WICHITA, Kan. (AP) — A former mail carrier in in Sheridan County has been sentenced to six months in prison for stealing mail. The U.S. attorney's office said in a news release that 25-year-old James N. Stephenson of Basehor, Kansas, was also ordered Monday to pay $4,000 in restitution. Stephenson admitted in his plea the thefts occurred while he was employed at the post office in Hoxie, Kansas. He stole mail containing cash, gift cards and prepaid debit cards.


Kansas Banker Sentenced to Prison for Wire Fraud Scheme 

WICHITA, Kan. (AP) — Prosecutors say a former Kansas banker has been sentenced to prison eight months in prison for a wire fraud scheme that included the theft of funds from a bank and an insurance company as well as filing false tax returns. The U.S. attorney's office said in a news release Monday that 61-year-old Keith L. Shaffer of Altamont will also have to serve four months of home confinement after he completes his prison term. Jurors convicted Shaffer in November on charges of misapplication of bank funds, wire fraud, misappropriation of insurance funds and making false statements on a federal tax return. Shaffer was an employee of Labette Bank when he diverted more than $134,000 in commissions on sales of insurance belonging to the bank into his personal account.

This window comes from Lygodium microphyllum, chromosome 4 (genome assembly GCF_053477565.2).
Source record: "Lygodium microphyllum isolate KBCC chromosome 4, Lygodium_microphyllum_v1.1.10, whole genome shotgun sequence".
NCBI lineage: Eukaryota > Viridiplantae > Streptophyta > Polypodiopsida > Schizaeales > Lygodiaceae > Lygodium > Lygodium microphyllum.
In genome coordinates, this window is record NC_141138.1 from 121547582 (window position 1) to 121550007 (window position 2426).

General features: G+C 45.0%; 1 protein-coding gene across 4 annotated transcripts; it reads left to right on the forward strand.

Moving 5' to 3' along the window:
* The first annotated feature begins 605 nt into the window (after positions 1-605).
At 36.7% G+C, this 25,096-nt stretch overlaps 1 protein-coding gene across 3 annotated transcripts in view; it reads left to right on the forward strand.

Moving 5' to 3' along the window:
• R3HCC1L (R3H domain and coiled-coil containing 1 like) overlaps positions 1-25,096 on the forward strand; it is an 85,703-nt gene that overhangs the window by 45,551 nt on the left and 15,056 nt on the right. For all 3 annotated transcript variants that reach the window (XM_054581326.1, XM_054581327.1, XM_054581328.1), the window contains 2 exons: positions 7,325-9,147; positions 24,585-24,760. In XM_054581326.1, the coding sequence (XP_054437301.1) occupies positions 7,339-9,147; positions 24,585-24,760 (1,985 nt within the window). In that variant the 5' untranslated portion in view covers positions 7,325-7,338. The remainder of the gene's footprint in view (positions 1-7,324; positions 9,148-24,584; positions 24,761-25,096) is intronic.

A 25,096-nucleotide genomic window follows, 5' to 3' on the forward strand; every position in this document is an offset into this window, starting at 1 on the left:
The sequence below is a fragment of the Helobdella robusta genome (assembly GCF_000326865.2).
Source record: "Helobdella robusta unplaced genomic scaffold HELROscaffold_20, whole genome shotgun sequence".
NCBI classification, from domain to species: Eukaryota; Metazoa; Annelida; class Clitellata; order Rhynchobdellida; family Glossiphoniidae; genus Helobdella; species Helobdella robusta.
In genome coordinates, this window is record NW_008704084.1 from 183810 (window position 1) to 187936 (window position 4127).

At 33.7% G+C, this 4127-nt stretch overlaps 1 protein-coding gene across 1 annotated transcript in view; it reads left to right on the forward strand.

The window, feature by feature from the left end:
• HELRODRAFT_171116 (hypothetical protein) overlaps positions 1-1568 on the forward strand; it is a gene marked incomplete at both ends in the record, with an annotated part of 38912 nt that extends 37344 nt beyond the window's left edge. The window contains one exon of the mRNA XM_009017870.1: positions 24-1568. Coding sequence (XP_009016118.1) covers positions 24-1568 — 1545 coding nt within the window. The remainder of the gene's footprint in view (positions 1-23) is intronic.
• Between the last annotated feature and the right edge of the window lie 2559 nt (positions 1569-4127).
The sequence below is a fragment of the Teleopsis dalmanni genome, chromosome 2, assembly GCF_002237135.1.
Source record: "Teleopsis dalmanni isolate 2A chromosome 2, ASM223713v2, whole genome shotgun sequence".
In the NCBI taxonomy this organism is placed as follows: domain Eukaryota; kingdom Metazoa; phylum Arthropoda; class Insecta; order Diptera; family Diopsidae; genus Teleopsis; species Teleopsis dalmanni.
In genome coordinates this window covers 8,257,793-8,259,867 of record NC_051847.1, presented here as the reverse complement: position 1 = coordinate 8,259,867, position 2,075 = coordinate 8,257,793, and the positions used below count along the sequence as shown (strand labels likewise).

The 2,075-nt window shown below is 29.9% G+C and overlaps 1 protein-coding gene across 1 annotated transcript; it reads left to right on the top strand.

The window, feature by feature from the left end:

Bob Dole Officially Awarded the Congressional Gold Medal